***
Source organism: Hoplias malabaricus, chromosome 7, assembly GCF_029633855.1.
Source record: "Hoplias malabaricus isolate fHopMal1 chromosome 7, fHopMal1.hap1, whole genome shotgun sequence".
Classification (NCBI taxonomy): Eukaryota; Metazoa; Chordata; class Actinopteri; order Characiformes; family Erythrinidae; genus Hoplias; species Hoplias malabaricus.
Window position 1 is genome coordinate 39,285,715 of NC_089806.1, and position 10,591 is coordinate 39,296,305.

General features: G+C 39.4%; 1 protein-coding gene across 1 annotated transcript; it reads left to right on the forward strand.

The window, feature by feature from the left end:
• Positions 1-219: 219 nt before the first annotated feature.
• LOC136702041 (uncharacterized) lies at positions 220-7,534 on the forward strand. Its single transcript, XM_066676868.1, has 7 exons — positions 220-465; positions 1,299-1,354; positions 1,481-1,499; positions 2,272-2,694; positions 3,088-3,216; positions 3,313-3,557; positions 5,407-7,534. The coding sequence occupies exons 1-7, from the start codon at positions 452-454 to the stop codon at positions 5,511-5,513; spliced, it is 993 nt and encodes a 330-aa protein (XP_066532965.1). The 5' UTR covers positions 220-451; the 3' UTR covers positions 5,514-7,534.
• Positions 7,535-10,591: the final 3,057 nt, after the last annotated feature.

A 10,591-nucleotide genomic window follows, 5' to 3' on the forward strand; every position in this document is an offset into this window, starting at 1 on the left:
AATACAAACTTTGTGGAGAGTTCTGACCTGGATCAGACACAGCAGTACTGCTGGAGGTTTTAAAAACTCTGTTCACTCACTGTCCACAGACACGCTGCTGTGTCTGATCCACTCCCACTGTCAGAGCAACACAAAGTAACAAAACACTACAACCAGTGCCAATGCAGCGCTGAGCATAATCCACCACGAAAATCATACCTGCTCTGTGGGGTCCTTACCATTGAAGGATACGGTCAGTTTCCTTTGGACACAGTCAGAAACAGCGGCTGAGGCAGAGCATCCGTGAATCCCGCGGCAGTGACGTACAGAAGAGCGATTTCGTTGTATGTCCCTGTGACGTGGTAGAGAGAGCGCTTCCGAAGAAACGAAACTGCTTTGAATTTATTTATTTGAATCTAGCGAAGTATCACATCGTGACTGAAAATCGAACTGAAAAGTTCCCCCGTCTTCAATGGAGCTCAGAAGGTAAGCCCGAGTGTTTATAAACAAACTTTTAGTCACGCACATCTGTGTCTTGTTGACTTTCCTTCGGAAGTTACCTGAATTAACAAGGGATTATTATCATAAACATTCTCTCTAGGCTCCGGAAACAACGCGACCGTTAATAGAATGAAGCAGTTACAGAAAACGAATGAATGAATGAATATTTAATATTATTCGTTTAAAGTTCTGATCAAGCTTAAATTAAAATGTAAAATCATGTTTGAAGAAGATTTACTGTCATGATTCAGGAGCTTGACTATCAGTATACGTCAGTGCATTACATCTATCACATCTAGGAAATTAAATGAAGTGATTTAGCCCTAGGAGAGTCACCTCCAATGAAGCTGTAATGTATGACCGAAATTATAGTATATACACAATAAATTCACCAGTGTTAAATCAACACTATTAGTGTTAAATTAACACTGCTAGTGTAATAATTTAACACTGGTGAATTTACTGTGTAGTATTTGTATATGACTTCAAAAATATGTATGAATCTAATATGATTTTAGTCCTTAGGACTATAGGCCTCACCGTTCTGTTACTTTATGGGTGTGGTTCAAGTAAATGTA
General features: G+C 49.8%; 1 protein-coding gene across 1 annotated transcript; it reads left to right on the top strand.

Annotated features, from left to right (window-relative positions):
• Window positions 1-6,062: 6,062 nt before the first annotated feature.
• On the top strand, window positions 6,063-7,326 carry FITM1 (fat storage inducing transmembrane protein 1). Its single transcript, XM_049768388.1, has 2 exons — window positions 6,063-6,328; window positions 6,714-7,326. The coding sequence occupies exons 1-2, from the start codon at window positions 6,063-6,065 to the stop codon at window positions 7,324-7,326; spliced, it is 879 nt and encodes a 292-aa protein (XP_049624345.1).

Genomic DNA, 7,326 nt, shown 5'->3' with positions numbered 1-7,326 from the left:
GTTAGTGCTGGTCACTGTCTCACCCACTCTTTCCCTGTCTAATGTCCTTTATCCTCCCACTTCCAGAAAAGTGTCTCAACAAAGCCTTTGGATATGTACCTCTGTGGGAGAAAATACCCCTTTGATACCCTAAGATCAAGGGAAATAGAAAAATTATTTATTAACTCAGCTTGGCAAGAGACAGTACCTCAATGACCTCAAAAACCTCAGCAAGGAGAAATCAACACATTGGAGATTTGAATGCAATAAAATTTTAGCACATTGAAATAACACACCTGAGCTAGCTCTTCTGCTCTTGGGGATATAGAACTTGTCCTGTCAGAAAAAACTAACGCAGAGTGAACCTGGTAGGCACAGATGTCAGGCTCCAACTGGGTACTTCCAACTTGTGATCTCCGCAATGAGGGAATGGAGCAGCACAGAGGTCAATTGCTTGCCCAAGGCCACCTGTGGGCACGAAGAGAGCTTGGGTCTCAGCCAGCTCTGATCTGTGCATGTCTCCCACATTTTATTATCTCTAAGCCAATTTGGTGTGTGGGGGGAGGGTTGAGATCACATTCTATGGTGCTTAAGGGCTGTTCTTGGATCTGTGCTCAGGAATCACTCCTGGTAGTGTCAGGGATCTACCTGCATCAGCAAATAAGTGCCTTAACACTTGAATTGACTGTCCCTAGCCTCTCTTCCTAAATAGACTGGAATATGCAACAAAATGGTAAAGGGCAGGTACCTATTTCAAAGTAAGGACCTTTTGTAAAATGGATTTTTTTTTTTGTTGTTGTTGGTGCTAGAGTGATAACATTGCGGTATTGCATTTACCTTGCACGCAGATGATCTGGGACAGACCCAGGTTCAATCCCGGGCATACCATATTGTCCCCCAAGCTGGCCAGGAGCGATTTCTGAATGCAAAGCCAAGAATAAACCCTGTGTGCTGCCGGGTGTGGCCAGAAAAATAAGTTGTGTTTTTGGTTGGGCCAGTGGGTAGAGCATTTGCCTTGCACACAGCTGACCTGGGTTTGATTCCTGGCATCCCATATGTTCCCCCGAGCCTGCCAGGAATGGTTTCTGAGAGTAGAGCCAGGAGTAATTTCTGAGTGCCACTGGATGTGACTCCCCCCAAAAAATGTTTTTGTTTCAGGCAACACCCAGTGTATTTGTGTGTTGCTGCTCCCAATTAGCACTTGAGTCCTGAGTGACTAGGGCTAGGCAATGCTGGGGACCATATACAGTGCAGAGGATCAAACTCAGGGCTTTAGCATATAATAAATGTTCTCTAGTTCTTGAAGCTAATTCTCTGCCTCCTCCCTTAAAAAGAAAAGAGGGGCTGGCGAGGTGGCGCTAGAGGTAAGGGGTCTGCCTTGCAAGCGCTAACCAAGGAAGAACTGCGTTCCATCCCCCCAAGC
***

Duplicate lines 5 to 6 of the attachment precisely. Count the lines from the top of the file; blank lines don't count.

General features: G+C 39.4%; 1 protein-coding gene across 1 annotated transcript; it reads left to right on the forward strand.

The window, feature by feature from the left end: